My Quiet Life My Quiet Life

a eulogy for google reader

So, Google rolled out a lot of changes to its Reader product in the last couple of months. A lot of this has been said already, but I feel the need to say it myself.

Google has gutted and abandoned the one source I relied upon heavily to get information. Poof, gone. It hurts. First, a review of what they gutted, and why the Google+ equivalents as implemented thus far are no substitute:

Prior to the changes, Reader let you add friends like any other social network. Anything that they shared by clicking the “Share” button was thus published: both via the Google Reader interface itself, as well as an RSS/atom feed and webpage you could use in various ways. This was an incredibly valuable resource. I have a lot of awesome friend that read a lot of awesome things. I relied on this heavily not only for the interesting articles that they share, but as a source for finding new blogs/sources I should be subscribing to myself.

Then there was the recommendation engine. It wasn’t perfect, but it was good. When (should it ever happen) you ran out of subscribed items to read, you could always peruse the recommended items (and recommended sources) for new stuff. The first indication I had that Google was flushing Reader as a priority was when the recommendations suddenly broke: one day it just suddenly had nothing but Lifehacker and Engadget articles. That is, the typical popular bullshit that I guess they thought they could pass off as recommendations, even though I’ve never read anything close to that.

But I digress. The combination of these two features was powerful: It was the modern equivalent of reading the morning papers, and now it’s gone. Google’s replacement for this was to implement “sharing” to Google+ being either a +1 (“like”) or an actual share. But the latter only posts it to your G+ stream – the digital equivalent of pissing in the wind. There’s no way to go back retroactively to see what you’ve posted, and there’s no way to aggregate and view what your friends have shared at all, much less in Reader itself (an awesome and powerful reading platform).

I have a friend that works for Google that I have talked to throughout this entire process. When it became clear they were starting to gut the features of Reader, I asked them how they could possibly be gutting such an immensely popular product. The answer, sadly, is that it’s not. Hardly anyone uses/used Reader, in reality – that is, hardly anyone relative to google’s larger userbase – that is, the Internet. I asked him, then, if usage of Google Reader was on the decline, how did people get news? I didn’t understand it. The answer? Facebook. No, seriously. This is how most of the world now gets their news. Depressing. The other half of the equation is that the remainder of people have regressed to just going to several “portal” type aggregated news sources: huffington post and their ilk.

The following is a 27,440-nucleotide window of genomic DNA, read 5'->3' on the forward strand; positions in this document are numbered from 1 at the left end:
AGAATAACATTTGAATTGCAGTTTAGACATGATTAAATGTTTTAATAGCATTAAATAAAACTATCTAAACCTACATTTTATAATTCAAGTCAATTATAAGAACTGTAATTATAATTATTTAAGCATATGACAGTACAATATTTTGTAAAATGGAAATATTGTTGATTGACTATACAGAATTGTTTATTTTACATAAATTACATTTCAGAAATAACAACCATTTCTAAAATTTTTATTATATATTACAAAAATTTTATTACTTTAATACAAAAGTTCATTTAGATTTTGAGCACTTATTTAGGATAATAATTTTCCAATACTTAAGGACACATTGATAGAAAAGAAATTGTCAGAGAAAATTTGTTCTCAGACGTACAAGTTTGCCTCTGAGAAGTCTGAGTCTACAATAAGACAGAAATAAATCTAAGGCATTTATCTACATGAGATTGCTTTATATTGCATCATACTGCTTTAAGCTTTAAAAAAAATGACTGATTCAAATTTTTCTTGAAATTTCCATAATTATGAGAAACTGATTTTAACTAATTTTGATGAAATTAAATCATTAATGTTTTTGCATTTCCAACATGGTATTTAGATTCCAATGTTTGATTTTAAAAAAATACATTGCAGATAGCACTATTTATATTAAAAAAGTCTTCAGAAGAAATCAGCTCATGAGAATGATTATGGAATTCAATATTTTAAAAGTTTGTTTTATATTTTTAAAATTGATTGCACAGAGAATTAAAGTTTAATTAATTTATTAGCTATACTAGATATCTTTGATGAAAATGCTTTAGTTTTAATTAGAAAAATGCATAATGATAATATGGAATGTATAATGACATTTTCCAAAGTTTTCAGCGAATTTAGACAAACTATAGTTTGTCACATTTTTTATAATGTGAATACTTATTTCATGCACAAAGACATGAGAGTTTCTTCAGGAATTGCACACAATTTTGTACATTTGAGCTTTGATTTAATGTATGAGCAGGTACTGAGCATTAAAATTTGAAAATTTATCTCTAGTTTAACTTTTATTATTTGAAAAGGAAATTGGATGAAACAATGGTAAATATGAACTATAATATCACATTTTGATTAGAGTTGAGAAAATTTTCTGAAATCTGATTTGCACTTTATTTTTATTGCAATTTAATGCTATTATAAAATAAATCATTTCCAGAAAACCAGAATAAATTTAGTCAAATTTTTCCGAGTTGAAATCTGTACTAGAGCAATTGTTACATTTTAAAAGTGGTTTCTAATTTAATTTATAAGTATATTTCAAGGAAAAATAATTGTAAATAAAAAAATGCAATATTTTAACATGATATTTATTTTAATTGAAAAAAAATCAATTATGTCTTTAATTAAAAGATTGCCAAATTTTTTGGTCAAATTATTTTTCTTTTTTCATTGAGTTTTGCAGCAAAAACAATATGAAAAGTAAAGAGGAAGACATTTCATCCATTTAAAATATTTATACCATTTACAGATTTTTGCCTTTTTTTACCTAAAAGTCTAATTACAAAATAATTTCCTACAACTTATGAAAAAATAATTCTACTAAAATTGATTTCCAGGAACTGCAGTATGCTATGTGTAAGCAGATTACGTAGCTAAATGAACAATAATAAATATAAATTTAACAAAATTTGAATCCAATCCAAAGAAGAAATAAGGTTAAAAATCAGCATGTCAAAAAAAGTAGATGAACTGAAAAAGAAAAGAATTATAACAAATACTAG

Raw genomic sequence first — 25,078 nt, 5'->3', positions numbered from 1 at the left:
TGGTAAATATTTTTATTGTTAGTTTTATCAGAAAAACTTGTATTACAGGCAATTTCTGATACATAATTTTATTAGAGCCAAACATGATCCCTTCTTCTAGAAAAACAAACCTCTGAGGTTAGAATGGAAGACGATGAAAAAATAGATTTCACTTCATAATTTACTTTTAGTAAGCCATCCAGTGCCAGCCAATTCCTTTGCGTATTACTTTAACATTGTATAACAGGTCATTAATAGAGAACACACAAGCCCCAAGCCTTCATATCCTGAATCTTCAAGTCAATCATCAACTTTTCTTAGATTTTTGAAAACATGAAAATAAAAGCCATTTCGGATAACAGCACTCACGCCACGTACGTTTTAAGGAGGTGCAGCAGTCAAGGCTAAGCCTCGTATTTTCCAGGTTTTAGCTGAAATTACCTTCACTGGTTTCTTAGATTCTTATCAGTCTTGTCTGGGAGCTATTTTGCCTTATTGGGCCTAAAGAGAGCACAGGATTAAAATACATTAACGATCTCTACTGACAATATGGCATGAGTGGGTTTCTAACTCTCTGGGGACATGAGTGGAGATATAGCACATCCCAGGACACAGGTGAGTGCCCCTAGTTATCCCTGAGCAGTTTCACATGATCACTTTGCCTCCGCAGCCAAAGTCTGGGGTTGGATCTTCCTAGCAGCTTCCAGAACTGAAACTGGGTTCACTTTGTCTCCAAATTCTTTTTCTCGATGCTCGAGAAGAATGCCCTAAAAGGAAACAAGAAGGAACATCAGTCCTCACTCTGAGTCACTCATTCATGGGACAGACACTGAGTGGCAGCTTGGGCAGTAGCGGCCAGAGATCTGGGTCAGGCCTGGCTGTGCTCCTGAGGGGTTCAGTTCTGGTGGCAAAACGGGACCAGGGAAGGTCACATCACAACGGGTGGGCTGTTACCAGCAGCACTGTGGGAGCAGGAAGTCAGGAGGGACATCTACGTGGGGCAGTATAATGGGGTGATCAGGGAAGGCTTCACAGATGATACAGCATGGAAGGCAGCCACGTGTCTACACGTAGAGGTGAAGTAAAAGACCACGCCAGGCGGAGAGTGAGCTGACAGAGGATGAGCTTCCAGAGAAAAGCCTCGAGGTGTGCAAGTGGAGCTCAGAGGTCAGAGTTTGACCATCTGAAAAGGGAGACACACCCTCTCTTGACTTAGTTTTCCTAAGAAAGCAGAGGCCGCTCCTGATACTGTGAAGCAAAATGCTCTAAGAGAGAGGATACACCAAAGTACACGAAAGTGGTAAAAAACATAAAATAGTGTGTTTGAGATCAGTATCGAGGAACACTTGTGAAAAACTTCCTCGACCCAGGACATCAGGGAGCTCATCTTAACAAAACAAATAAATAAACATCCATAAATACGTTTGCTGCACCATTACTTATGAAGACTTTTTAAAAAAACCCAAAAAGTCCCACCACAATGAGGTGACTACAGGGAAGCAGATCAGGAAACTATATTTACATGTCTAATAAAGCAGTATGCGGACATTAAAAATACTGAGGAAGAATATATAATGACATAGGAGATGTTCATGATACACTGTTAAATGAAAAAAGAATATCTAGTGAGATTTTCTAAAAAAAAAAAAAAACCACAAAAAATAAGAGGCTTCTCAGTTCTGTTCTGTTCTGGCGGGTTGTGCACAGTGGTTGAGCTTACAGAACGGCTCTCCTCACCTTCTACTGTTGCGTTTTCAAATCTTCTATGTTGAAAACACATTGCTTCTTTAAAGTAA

There was a time when RSS and Atom feeds were the next big thing. Content aggregation and syndication were an amazing new frontier. Google Reader was the shining beacon that everyone eventually flocked to take advantage of the power of this technology in a well-built and robust product. As the various e-book readers started to emerge, the potential for awesome, seamless reading experiences from the internet to the e-reader via Google Reader/Instapaper/etc seemed endless. I feel like that excitement and those opportunities are gone, and it’s Google’s fault. They’ve betrayed that frontier and those customers in a contest for the facebookization of America. I don’t blame them, entirely. As outlined in this post, they have their reasons. Google Reader just doesn’t fit in Google’s plan to sell its product (us) to advertisers.

What I don’t understand is this: Google Reader was still avidly used and relied upon by a huge population of confirmed information addicts. This market may have been small by Google’s standards, but it’s still nothing to scoff at. I asked my friend why they can’t just spin it off to a company that is interested in actually making money off of a viable product with a demonstrated and dedicated customer base? He said he supposed that it was too difficult to decouple from Google’s infrastructure in general, and I can see that.

It’s a frustrating loss, though. I was really wanting to give Google the benefit of the doubt and try out their changes with an open mind, but as implemented so far, it’s a total loss. The Google Reader that I loved is dead, and is back to being no significantly better than Bloglines (the closest competitor that Google Reader originally crushed).

So, what’s next?